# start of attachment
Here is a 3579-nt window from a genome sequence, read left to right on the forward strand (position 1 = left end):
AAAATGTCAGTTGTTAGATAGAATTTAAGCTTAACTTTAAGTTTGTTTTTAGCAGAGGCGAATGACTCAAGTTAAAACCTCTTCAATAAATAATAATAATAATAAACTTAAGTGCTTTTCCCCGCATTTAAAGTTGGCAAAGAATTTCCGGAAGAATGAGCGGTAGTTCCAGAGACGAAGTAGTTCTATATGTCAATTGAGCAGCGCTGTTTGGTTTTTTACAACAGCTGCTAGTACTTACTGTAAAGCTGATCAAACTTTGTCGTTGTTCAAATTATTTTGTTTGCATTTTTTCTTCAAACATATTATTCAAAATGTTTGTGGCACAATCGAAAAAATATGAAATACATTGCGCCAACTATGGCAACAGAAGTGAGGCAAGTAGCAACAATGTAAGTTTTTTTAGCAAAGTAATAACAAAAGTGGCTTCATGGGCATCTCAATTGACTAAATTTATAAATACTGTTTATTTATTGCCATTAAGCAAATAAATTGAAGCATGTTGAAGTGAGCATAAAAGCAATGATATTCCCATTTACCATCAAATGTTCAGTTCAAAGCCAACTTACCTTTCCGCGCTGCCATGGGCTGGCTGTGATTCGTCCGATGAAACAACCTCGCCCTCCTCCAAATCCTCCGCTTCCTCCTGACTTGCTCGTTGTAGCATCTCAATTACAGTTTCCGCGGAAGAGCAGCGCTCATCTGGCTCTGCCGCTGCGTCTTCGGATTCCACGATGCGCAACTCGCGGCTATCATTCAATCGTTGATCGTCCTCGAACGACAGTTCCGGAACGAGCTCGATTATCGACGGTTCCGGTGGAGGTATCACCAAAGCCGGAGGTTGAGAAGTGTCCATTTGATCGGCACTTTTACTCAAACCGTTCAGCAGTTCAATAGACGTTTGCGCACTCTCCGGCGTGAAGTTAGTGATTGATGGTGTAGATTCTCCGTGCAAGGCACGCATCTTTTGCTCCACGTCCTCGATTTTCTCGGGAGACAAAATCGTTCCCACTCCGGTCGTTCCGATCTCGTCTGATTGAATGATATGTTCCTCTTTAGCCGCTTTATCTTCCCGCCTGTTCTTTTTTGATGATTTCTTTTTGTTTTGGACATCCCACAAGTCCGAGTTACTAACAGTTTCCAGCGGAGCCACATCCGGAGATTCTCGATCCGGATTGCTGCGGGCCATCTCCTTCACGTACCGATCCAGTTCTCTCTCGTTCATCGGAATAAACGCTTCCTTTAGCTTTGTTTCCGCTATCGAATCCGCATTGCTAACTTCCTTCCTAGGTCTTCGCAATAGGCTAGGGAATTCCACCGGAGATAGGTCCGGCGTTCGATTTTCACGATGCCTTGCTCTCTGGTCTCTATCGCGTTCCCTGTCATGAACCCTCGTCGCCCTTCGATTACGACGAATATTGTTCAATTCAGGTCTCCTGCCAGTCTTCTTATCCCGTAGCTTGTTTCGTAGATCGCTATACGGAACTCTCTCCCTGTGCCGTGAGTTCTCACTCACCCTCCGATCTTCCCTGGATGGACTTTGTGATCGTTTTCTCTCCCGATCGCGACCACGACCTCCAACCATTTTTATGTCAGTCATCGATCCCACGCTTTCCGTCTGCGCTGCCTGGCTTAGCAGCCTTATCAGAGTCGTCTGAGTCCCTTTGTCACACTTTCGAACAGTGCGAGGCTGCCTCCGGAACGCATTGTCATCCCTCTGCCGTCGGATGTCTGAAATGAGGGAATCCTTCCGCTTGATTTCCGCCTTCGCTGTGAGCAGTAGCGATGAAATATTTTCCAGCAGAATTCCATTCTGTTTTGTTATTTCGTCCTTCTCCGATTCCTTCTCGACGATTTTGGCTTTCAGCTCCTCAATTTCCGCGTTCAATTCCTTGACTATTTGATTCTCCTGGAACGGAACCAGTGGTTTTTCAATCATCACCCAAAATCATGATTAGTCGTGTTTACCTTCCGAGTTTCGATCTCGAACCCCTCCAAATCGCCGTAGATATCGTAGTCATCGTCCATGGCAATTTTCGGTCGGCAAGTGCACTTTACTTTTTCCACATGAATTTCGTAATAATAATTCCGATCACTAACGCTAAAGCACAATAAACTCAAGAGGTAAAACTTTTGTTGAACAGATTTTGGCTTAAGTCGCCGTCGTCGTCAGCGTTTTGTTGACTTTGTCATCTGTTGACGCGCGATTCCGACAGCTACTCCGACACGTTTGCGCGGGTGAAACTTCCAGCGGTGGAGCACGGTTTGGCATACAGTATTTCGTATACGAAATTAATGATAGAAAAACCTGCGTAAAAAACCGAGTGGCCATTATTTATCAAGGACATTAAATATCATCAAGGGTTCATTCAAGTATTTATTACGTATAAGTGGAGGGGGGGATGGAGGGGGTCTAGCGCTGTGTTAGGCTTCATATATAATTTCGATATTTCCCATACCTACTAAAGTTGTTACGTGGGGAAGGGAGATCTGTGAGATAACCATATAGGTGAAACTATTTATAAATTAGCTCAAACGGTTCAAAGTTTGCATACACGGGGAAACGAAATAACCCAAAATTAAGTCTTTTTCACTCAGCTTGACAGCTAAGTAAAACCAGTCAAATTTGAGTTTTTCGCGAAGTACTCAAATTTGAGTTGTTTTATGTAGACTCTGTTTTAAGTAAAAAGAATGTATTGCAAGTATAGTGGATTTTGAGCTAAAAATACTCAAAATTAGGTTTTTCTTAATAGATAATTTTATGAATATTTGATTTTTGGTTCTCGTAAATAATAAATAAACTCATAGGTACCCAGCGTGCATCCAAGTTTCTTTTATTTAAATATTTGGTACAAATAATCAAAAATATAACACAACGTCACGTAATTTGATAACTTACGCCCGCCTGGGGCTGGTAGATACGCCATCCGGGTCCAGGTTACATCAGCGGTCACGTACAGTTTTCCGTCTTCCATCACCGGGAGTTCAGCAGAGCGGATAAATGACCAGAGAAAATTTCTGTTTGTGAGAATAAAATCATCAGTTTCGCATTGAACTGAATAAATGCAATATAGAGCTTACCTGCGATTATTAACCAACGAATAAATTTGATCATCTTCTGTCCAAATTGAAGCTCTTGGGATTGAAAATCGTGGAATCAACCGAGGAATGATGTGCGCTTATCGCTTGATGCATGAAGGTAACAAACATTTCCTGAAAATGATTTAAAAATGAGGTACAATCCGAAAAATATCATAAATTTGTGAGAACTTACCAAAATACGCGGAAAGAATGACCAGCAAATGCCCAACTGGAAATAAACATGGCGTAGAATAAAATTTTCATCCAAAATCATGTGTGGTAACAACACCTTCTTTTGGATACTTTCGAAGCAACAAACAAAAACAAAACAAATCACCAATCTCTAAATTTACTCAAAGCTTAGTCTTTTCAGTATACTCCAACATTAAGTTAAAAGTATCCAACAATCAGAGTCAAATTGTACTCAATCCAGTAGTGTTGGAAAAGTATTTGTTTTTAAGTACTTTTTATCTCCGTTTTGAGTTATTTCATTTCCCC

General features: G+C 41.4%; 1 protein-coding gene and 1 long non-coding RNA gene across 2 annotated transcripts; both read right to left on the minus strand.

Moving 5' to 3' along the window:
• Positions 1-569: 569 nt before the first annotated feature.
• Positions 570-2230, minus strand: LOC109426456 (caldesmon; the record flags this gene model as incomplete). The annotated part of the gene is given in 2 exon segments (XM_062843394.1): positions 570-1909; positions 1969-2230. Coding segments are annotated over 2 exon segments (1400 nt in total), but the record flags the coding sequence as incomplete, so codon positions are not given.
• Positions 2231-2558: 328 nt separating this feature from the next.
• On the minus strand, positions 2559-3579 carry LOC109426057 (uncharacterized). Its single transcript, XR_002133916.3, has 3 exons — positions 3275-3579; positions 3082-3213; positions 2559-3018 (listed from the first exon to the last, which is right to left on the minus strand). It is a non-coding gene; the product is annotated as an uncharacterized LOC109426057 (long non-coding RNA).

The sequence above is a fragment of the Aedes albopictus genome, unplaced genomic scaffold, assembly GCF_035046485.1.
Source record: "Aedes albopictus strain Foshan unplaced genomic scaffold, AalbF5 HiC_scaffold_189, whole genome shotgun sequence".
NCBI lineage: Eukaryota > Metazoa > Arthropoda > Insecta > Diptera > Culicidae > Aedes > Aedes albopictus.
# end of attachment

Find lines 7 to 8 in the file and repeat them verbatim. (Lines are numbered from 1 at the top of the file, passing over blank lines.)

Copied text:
• Positions 2231-2558: 328 nt separating this feature from the next.
• On the minus strand, positions 2559-3579 carry LOC109426057 (uncharacterized). Its single transcript, XR_002133916.3, has 3 exons — positions 3275-3579; positions 3082-3213; positions 2559-3018 (listed from the first exon to the last, which is right to left on the minus strand). It is a non-coding gene; the product is annotated as an uncharacterized LOC109426057 (long non-coding RNA).